Here it is

I tend to agree with most of what the writer has to say. The article did give me a headache with all the times Marvel has recently started a new series then revert to the old number by including the number of the new series and old series and even some other series. I just got a headache again.

 

What are your thoughts on the constant re-numbering game? Do you think new readers prefer to start at number 1?

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That was a well-written article.  It is true that new readers prefer to start at a new number 1.  It doesn't have to be that way but it is.  It's also true for returning readers.  When I came back to comics, I picked up Grant Morrison's JLA #1, Chuck Dixon's Nightwing #1 and then a year or two later, Kurt Busiek's Avengers #1.  It's not that I couldn't have picked up Justice League America #115 or Avengers #390.  I just didn't. 

Toward the end of “Heroes Reborn” (after “Heroes Return” was announced), Marvel sent representatives around the country to interview patrons of local comics shops to get a feel for whether fans wanted a return to the affected series’ original numbering or a whole slew of “new number ones.” One such rep came to my LCS (in Missouri). He mentioned having visited stores in Pennsylvania, Ohio, Indiana and Illinois as well, and I assume other reps had their own sections of the country to canvass. He was speaking to a group of about six of us on a Wednesday afternoon, and every single one of us expressed the desire for Marvel to return to the titles to their original numbering. He told us that the “overwhelming majority” of customers he polled expressed a similar desire.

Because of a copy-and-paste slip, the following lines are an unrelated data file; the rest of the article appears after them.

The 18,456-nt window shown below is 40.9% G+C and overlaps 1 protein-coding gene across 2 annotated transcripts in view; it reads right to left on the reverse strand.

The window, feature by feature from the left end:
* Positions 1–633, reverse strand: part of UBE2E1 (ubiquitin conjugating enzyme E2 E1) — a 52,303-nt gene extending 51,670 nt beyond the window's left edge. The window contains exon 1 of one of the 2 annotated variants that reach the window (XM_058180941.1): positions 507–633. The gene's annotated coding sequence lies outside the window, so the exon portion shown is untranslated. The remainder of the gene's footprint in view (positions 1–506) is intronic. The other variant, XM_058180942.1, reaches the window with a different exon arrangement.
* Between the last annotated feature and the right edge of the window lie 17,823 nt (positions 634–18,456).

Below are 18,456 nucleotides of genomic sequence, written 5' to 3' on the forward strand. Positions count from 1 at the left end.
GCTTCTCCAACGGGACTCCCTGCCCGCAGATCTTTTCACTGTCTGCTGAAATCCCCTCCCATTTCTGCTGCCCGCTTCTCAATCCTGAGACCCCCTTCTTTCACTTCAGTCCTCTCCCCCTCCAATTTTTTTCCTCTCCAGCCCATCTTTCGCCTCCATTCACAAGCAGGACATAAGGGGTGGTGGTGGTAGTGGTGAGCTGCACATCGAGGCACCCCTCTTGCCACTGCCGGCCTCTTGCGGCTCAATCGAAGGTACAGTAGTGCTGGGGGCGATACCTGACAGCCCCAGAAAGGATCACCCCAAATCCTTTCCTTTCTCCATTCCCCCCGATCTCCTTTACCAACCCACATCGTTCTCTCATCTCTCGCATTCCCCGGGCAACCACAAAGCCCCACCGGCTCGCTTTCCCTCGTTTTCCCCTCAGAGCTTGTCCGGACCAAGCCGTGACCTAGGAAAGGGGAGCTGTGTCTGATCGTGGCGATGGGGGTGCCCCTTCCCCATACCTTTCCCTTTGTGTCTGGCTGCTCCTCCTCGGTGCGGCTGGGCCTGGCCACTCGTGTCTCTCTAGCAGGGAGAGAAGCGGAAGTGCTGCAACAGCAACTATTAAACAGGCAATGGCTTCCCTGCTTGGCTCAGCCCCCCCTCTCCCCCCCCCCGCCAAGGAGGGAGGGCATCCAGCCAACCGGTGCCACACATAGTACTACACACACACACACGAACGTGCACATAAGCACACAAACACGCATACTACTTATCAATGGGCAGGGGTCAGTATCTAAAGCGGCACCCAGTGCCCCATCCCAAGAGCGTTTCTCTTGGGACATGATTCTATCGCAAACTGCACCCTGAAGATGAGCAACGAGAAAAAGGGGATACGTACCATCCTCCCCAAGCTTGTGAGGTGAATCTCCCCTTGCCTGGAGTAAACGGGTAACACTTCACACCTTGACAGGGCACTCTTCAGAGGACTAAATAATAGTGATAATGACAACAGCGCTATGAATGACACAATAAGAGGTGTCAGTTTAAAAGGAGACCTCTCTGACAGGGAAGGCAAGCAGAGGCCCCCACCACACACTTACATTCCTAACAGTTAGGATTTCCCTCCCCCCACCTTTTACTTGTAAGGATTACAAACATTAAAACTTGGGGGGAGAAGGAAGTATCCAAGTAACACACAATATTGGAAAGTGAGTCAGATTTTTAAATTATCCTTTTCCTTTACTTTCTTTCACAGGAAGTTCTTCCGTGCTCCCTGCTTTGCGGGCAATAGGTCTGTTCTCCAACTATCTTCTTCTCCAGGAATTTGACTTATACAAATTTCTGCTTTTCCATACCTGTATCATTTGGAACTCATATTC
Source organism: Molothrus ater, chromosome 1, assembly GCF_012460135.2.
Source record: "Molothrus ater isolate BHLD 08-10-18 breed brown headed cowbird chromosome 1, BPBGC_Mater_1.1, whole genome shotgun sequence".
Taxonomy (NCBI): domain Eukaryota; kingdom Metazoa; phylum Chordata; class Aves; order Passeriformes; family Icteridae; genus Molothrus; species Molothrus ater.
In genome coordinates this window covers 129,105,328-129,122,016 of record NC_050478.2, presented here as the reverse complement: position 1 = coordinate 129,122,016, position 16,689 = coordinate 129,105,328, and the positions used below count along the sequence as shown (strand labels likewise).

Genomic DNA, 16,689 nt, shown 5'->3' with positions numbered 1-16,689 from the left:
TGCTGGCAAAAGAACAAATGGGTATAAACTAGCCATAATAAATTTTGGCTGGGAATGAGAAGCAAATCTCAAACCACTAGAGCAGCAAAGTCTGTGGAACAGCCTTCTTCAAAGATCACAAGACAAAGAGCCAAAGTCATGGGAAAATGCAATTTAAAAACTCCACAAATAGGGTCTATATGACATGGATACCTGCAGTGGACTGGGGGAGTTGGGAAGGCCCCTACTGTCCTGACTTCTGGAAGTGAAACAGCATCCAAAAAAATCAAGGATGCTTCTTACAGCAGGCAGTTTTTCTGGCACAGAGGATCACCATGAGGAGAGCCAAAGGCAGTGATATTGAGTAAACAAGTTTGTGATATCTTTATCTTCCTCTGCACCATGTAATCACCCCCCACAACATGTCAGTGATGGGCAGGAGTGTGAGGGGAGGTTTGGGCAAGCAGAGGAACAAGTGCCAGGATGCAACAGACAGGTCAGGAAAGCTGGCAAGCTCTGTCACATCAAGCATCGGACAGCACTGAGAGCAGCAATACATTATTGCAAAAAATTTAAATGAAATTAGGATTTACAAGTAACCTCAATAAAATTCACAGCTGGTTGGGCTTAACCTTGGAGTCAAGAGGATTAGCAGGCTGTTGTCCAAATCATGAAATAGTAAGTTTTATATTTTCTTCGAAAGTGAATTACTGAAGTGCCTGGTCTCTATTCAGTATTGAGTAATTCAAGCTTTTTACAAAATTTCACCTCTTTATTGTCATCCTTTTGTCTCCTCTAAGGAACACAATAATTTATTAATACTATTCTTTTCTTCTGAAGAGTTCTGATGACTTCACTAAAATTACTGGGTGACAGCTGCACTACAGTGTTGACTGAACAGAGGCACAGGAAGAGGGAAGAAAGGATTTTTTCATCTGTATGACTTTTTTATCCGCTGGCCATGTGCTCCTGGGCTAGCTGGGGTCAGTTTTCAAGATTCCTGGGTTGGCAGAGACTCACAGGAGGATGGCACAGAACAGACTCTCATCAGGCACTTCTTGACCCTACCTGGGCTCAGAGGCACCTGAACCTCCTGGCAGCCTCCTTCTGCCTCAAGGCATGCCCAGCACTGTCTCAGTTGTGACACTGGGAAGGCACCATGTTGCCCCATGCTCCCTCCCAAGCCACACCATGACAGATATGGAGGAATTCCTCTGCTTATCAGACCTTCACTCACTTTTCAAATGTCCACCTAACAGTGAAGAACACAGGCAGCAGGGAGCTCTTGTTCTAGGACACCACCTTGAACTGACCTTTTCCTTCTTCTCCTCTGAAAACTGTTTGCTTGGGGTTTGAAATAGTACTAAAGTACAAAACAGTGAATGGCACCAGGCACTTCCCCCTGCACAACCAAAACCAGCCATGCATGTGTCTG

So was I surprised when Marvel launched a whole slew of new number ones? No, not a bit. Maybe their polling yielded different results in different areas of the country, but I think Marvel was going to do what they wanted to do in the first place. They sought poll numbers to bolster their plan, but when they didn’t get the results they wanted they ignored them.

Speaking of funky numbering, some of you may find this interesting. Many of you reading this will be aware that Timely Comics published two adventures of the “All-Winners Squad” in All-Winners #19 & 21. (Previous issues of the series had been anthologies featuring solo stories but no group team-ups.) There was no All-Winners #20, that number having been given to a teen humor comic whose title escapes me at the moment. Until recently, I thought that meant All-Winners lost its spot in the publication schedule, too, but it did not. A brief examination of the cover dates reveals: #18-JUL, #19OCT, #21-JAN, so All-Winners gave up its 20th number, but its publishing schedule was not interrupted. This publishing anomaly eventually accounted for “The Missing Case of the All-Winners Squad” in What If…? #4.

It used to bother me....a lot. But now it happens so often, and there is no longevity to any titles, it doesn't bother me at all. I find all of the constant rebooting to #1 kind of funny. I mean look at Captain America, with Marvel Now he is going to be on his 7th #1 issue since 1996 (if my math is right and you include the Cap & Falcon series). I mean really that is kind of ludicrous. That is one new, fresh series less than every 2 years. Every reboot is another chance for me to bail frankly. 

At one point in time I think new readers prefer a new #1, but that seems to have less impact than it once did. Although it does still work. Especially, is it is tied to some sort of big event, but there has been diminishing returns on it over the past several years.

This does bother me with respect to the New 52. I have been collecting for a long time & I know this will likely change in the future but I picked up Action Comics # 500 back in the day & having just passed the 900 point, I was KIND OF looking forward to getting Action Comics when it hit 1000.

I think the publishers would be better off if, instead of giving ongoing series constant new number ones, they highlighted when each major storyline was starting.  I suppose each comic would be required to have a self-contained story then though... it obviously wouldn't work.